As you know, we haven’t had the easiest of weeks. Mike’s grandmother (his father’s mother) passed away on Easter Saturday and even though their relationship was pretty much non-existent for many years, we have all reconnected recently. Everything finished up today with the funeral and it was absolutely beautiful.
Last night we asked Mathew if he would like to come to the wake with us and his response was “Thank you, but I think I will have to decline.” He thought it would be scary and spooky. Ok then, no pressure! We decided to leave it up to him as he has never been to a wake or a funeral before.
This morning he was 5 minutes away from going out the door and Mike again asked him if he wanted to go to the funeral. I near fell over when he said “Sure”, right away. I don’t know if it was the fact that it was daytime and nice and sunny out or what, but he wanted to go. I told him we’d be going to the funeral home first for prayers, then to the church, the grave yard and then for a reception. he was good to go. He asked a TON of questions on the way over which we tried as best we could to answer.
We purposefully left early so we could get to the funeral home before anyone else, that way Matthew could have his time. We walked in and he was amazed at how beautiful it was (just like I told him…a hotel lobby…lol) We looked at the collages of pictures and he was as pleased as punch that there were pictures of all 4 of us included! After looking at them for a bit he turned and peaked inside the room where Nanny was. I asked him if he was ready and off we went. I’m glad we were the only ones there because he asked umpteen questions while standing at the casket. “Does she have socks on?”, “Why are her glasses on her if she’s…you know…dead?”, “Why is she holding prayer beads?”, “Why are there candles?”, “I think she’s breathing.”, “Are you sure she’s not breathing?”, “When do they close the top?”, “What if there’s water in the hole in the ground?”, “I still think she’s breathing.”, “Why is there makeup on her?”, “Who picked out her clothes?”, “How do they get her in the church?” and on…and on…and on….. Then he said he loved her as a single tear came down his cheek.
The family started coming in and he opted to sit in a chair at the back of the room. He was a little iffy when Nanny’s daughter’s were openly crying but he held up very well. He spoke to a lot of people whom he didn’t know and seemed ok when I made as many connections for him as to who the people were. About 10 minutes before they lowered the casket, him and I headed out to the church.
Once inside the church he kept saying about how bright it was getting in there. (It wasn’t, really) But he said Nanny was shining down her love on everyone from heaven so they wouldn’t be sad. Every time the choir started to sing, whether it was a hymn or the response to a prayer, he cried. (Music at funerals does that to me, too) He was really intrigued at the end of the mass when the priest blessed the casket with the incense. (I had forgotten about that part and hoped he wouldn’t get sick because of his intense sense of smell, but he did ok) He hoped there were no smoke detectors that would go off though.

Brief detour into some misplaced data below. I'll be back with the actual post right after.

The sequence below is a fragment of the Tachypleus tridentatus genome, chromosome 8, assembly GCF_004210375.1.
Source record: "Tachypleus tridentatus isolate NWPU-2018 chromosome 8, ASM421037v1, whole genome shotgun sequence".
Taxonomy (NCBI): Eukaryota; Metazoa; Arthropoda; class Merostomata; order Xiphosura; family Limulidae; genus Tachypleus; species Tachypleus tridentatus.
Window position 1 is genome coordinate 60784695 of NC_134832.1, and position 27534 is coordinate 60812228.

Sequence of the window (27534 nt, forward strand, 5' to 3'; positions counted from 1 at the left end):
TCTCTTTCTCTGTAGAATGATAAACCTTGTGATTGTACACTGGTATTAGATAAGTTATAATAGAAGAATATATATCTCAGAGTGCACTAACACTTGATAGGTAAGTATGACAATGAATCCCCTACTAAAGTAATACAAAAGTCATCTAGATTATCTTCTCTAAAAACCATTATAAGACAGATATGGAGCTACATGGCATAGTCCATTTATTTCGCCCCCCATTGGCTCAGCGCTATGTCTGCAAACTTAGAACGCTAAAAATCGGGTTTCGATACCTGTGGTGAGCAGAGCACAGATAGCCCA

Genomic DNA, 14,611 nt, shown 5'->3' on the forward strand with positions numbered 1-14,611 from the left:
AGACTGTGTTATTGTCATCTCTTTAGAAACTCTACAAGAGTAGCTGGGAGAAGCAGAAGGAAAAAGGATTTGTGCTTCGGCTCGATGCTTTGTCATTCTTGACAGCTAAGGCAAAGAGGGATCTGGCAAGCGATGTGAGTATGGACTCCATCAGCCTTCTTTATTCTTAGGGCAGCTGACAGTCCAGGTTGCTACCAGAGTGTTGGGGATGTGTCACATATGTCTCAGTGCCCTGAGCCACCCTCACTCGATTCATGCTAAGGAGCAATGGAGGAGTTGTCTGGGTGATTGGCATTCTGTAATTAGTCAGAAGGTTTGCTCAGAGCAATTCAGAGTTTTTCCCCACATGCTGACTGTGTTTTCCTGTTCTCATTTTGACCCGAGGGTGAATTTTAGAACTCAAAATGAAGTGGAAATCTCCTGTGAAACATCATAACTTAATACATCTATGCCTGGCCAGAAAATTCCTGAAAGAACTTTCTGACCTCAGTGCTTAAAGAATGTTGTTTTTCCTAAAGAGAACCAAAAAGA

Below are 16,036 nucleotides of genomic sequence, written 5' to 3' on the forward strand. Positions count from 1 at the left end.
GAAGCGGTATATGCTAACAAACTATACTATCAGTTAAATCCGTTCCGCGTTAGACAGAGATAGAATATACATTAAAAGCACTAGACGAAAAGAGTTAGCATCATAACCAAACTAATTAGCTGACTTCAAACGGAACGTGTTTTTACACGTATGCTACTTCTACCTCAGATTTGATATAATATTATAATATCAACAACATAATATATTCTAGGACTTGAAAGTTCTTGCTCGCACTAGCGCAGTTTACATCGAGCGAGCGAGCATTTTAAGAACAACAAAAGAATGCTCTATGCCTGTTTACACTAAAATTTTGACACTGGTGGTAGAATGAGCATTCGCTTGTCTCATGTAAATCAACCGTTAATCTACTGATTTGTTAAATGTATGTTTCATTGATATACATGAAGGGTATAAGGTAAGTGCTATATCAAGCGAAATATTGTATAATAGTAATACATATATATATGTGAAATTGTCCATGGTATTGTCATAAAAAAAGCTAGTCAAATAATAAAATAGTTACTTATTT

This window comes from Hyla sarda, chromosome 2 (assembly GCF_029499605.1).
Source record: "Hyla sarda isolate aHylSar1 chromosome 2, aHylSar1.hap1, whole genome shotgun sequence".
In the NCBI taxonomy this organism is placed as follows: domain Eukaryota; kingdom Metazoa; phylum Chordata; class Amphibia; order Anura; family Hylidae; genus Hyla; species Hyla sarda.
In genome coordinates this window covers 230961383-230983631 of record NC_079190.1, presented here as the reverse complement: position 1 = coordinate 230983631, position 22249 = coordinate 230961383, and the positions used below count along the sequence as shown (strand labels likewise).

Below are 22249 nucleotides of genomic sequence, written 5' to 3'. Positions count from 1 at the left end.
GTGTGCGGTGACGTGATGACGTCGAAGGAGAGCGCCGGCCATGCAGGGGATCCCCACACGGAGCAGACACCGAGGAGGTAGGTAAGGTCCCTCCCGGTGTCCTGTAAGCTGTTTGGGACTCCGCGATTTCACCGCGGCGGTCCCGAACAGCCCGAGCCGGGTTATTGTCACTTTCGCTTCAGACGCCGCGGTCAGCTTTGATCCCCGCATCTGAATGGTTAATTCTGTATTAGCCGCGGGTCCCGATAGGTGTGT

Once we got to the grave yard things went pretty quick. It was COLD!! A strong northwest wind on top of a high hill right off the Bras d’Or Lakes = a quick committal service! All nanny’s children and grandchildren and great grandchildren laid roses on her casket before we left. It was beautiful.
Once we got to the reception things were much more relaxed. Matthew was starved and he snuck up to the end of the sweets table and got a brownie to hold him over until we got to the front of the line. After we ate we mingled and he had more people come up and hug him and shake his hand and kiss his head than he cares to remember! About an hour later, everyone was starting to disperse so I took the cues and we said our good-byes.
In the van on the way home he said that he was proud of himself. He asked if we noticed that he didn’t pull away from people who were hugging him. (This has always been an issue for him). He asked if we noticed how calm he was. We sure did. He told us that he didn’t feel as stressed out around so many people as he usually does and he wondered if it was because he was growing up. We told him it very well could be that, for sure.
Now that he is in bed and I am sitting here replaying the day, what must go through his head? How must he really feel at times to notice such a difference in himself that he can verbalize it after something like that?
I’m very glad he decided to join us today and I couldn’t have been more proud of him. To hear the wonderful words spoken about him today by friends and family did my heart a world of good.
He’s a special boy and so may people are touched by him. Even though he may not have had the relationship with his great grandmother that we would have liked for him to have he certainly touched a lot of lives today. And like the priest said during his homily, it’s not the amount of time that you spend with a family that counts, it’s what you make of the time that you spend. That’s the important issue.